Ville Tolvanen // November 05 2018
Biggest challenge of my life
Leading Digitalist has been and is by far the biggest professional challenge of my life. Together we are building a web consultant of the new generation. And we are doing this by corporate aqcuisitions, customer outsourcing and by combining our know-how, products and teams that work seamlessly together.
Taking on a challenge like this comes from passion to build something new. In some ways I feel like managing a transforming company and this change is the biggest challenge of my life. At least that’s how it feels like in everyday life.
There are many growth stories. What makes our challenge something more and a bigger task than just growing a company?
We are pioneers, we are visionaries. We combine marketing, technology and design in such ways that are new for many and traditionally these different layers are kept in their different units at the client organisations. It is challenging to create lasting customerships and profitable growth if the customers crumble the markets by purchasing from separate silos. Our answer to this is bringing our customers agile and efficient teams, in which the competences are balanced according to every unique situation and mission.
We are international. Digitalist separates itself from competitors by having a wide network in seven Studios in five countries. It is a great opportunity and Digitalist is one of the biggest Finnish quickly growing companies in the west coast of US, and in our size range we are exceptionally international. I believe we have specialists from 30 countries at the moment. We aim to find similarly international clients and work with them in an agile manner.
We grow exponentially. Digitalist is growing and the profitability is getting better. Growing brings nonrecurring costs and a constant change brings significant internal costs as we implement new things and work together. Growing is expensive. We are creating EX=CX -model of thinking, where employee experience and the client are brought closer and closer to each other. Glass box branding provides an opportunity to work in a completely open and transparent way.
We are a small listed company. Our costs are exceptionally high, and these costs come from managing a listed compnay. Being publicly listed helps us in acquisitions and gives us visibility, but on the other hand it reminds us constantly about being in the red. If we weren’t listed, costs of a startup such as WOLT for. example, would be regarded. As completely normal.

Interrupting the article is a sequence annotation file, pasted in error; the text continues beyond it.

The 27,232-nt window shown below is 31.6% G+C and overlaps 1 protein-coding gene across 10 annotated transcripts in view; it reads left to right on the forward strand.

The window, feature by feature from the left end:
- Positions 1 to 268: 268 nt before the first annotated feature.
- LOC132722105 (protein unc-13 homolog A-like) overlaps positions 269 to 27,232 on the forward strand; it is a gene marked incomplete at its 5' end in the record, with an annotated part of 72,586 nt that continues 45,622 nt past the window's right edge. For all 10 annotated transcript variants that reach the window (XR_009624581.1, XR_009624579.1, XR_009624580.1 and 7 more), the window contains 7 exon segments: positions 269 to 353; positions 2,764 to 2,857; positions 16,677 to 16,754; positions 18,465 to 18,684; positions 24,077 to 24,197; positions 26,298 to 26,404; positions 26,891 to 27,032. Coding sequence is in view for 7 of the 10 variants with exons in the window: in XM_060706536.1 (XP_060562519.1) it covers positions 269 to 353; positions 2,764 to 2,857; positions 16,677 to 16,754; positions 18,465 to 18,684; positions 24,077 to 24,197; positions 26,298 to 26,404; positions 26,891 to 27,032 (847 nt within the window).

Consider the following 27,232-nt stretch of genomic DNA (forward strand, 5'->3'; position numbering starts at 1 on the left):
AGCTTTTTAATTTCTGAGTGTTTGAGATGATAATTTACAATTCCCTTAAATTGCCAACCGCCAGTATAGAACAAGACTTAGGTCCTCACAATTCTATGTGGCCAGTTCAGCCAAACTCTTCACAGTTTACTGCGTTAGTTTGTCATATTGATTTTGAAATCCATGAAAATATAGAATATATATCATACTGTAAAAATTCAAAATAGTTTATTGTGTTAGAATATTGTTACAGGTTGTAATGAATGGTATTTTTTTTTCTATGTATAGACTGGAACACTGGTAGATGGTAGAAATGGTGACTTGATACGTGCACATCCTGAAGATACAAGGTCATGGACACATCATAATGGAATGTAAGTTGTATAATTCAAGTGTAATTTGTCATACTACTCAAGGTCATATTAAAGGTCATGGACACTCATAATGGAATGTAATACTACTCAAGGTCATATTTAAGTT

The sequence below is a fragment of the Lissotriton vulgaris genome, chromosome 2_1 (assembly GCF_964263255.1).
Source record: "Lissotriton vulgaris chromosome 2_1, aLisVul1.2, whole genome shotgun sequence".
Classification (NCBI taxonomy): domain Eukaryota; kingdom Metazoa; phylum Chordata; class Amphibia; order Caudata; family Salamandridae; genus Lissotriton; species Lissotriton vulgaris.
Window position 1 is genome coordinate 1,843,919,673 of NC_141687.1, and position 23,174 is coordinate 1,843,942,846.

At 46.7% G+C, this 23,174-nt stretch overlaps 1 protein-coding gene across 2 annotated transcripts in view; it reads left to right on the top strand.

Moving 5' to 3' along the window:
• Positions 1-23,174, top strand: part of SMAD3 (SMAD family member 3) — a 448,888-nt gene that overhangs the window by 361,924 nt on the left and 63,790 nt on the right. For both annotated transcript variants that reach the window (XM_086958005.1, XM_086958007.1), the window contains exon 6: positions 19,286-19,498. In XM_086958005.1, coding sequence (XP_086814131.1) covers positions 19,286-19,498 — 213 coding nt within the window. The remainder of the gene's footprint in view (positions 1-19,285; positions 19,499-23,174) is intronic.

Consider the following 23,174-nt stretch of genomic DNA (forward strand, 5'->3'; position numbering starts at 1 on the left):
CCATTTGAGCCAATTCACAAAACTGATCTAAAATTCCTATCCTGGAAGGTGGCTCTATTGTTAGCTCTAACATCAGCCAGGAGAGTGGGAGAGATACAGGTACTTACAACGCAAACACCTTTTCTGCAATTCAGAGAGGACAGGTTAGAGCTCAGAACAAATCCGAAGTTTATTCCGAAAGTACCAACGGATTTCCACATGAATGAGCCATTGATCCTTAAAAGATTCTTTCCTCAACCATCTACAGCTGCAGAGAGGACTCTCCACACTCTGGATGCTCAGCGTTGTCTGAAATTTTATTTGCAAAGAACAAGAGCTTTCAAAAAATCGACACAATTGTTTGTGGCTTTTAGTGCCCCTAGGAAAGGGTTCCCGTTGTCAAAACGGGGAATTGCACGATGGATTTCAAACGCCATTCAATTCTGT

Merging together different cultures takes its time. Digitalist has grown swiftly via mergers and acquisitions. The Digitalist of today comes from multitude of different companies with long histories and different backgrounds. Co-creating and building processes that help co-creation challenges us in everyday life to communicate, commit and take the staff into all decision making in an exceptional way. Internal development has its price too. We aim to have our partners, clients and employees create together. Culture is not a separate part within Digitalist, but we see it more as a movement of co-creation.
Luckily the owner is committed to see this change through, otherwise it would be almost impossible to endure this circus.It brings courage and motivation to have someone understand the vision and believe in it. And if you think about it, Digityalist today is very different than for example a year ago. We constantly win new remarkable international client accounts, create bigger projects and focus what we do even more.
Behind this success is of course the most remarkable asset, people who know what they are doing. We have a huge group of know-how, top experts. Constantly new professionals become part of this movement and this challenge. I have asked many times at Digitalist, if we could spend our best years of our careers working together. At the very least we will have a memorable journey and experience together, that I can promise.
Will I succeed at the biggest challenge of my life? I don’t know yet, and quite often I find myself asking that question of myself. I have at times caught myself wondering if I am the right person for the job and what someone else could do better. Running a listed company isn’t the most stable thing in the world, as I am constantly confronted by the board, the clients and publicly.
Maybe in stead of frame of this job, the content of what we do, our mission to create from ideas to life and the possibility to create a real international professional network, is a challenge that overcomes myself and the pressure by things, phenomena and operators around me.